Here are some other tests that measure body fat. Sorry, you're on your own for theseno
Special calipers are used to measure folds of skin and fat in several spots on the body and average them. It is not a precise method; a reading of 25 percent body fat could mean an actual number as high as 28 or as low as 22or worse with a badly trained technician. Some obesity scientists describe this method as a rip-off or "faux information."
Accuracy: So-so, or worse
Starting cost: $10 to $20
Convenience: Widely available at health clubs; takes a few minutes
BIOELECTRICAL IMPEDANCE TEST
You lie down, a technician attaches electrodes to one hand and one foot, and a harmless
radio-frequency pulse is run through the body to measure its water content. That number provides a guide to body fat with an error of 2 or 2 1/2 percentage points. But exercise and liquid intake before the test can skew results.
Accuracy: Better than the pinch test
Starting cost: $25
Convenience: Takes only a few minutes; found at health clubs and sports medicine clinics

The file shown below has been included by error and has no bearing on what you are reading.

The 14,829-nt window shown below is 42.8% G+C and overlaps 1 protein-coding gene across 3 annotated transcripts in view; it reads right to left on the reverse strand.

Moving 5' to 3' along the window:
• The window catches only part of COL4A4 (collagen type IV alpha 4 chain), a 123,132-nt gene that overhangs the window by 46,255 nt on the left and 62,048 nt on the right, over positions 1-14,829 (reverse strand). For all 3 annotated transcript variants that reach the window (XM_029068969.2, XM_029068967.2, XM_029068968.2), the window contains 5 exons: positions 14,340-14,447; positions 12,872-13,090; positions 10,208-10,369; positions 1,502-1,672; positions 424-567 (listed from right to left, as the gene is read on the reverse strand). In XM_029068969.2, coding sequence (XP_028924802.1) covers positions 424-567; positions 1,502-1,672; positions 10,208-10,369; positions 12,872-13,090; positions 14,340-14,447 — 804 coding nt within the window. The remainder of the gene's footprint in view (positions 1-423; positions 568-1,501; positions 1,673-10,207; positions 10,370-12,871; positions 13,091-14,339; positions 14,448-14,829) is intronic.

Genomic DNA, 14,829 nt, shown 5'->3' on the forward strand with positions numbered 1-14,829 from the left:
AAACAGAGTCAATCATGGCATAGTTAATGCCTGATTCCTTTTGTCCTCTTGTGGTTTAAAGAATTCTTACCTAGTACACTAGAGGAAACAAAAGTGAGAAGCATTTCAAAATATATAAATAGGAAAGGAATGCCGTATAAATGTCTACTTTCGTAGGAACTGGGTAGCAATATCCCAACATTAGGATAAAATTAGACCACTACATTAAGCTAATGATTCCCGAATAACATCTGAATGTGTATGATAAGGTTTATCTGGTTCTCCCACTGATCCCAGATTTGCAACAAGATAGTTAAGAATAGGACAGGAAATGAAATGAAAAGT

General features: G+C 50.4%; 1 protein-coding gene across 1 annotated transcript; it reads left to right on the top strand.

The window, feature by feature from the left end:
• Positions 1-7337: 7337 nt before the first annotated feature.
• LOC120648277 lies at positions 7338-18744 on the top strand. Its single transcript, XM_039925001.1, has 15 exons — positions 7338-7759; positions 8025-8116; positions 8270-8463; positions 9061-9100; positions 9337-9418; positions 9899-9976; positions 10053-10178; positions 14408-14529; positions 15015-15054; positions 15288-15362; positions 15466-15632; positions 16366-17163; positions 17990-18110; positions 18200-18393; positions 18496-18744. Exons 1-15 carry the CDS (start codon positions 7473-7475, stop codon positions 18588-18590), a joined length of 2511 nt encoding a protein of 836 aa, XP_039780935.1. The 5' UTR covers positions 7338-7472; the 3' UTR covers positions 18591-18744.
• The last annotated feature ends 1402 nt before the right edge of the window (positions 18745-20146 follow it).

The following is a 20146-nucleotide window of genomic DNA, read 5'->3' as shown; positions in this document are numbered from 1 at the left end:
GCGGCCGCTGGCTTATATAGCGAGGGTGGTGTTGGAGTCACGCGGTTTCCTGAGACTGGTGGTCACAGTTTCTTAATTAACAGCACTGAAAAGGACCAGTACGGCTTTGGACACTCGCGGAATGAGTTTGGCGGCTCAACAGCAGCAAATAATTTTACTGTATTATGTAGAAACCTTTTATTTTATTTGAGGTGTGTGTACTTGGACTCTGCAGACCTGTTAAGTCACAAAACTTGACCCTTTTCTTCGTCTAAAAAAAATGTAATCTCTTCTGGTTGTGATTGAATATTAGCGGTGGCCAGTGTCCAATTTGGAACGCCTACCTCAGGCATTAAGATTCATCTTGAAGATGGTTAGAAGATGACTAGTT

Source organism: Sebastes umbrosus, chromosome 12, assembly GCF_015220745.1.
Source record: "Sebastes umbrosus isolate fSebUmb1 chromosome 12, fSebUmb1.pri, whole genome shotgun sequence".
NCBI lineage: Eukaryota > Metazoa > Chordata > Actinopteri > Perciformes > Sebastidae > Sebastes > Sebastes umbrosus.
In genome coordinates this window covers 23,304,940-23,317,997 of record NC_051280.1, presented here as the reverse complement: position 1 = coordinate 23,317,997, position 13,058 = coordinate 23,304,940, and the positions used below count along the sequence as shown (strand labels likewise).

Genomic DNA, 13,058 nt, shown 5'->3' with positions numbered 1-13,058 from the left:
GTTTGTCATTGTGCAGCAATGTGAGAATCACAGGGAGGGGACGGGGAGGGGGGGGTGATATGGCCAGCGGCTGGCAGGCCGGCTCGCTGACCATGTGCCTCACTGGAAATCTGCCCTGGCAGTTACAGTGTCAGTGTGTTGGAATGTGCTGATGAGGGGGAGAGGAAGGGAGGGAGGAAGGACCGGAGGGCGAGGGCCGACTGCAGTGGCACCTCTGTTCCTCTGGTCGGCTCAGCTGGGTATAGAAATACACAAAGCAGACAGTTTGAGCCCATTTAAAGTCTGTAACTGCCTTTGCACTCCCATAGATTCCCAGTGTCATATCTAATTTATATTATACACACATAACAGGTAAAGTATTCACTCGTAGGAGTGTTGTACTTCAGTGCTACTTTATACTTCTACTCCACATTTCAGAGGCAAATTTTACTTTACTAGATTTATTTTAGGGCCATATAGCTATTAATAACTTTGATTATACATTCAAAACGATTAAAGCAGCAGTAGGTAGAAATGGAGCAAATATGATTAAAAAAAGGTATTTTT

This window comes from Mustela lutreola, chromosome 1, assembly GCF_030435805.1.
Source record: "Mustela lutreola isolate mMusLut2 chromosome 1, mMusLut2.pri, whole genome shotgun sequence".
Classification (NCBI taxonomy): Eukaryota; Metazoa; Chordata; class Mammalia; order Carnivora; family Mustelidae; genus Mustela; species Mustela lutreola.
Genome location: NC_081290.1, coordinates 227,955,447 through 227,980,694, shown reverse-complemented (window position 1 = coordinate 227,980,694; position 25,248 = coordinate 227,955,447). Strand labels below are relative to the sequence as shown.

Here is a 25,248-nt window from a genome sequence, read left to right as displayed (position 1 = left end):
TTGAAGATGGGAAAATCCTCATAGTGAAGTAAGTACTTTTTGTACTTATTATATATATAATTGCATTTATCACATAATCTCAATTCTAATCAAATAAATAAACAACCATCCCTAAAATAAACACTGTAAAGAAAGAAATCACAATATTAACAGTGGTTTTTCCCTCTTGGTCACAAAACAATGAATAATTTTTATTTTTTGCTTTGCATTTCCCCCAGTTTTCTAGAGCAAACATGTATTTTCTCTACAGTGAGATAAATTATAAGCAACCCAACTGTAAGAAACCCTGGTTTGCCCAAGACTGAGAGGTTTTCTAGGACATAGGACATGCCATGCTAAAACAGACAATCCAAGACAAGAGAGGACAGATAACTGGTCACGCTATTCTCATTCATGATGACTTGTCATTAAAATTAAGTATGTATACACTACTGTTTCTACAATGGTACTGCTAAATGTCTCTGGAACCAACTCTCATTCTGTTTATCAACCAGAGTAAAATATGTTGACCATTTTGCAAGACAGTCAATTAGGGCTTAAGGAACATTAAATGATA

So far the "gold standard" of body-fat measurement, this test requires you to expel the air from your lungs and get dunked into a poolhalf a dozen times. It under- or overestimates body fat by only 1 percentage point.
Accuracy: The best
Starting cost: $25 to $50
Convenience: Available at many hospitals and some gyms, but it is grueling and can last an hour
An egg-shaped chamber that offers precision without pain. You step in, sit for 20 seconds, and that's it. The chamber measures air displacement, which can be converted to relative fat when weight is factored in, since muscular people are denser.
Accuracy: Preliminary tests show it's as good as immersion.
Starting cost: $25 to $125
Convenience: Found at only a few dozen big hospitals and doctor's offices, but it's quick and easy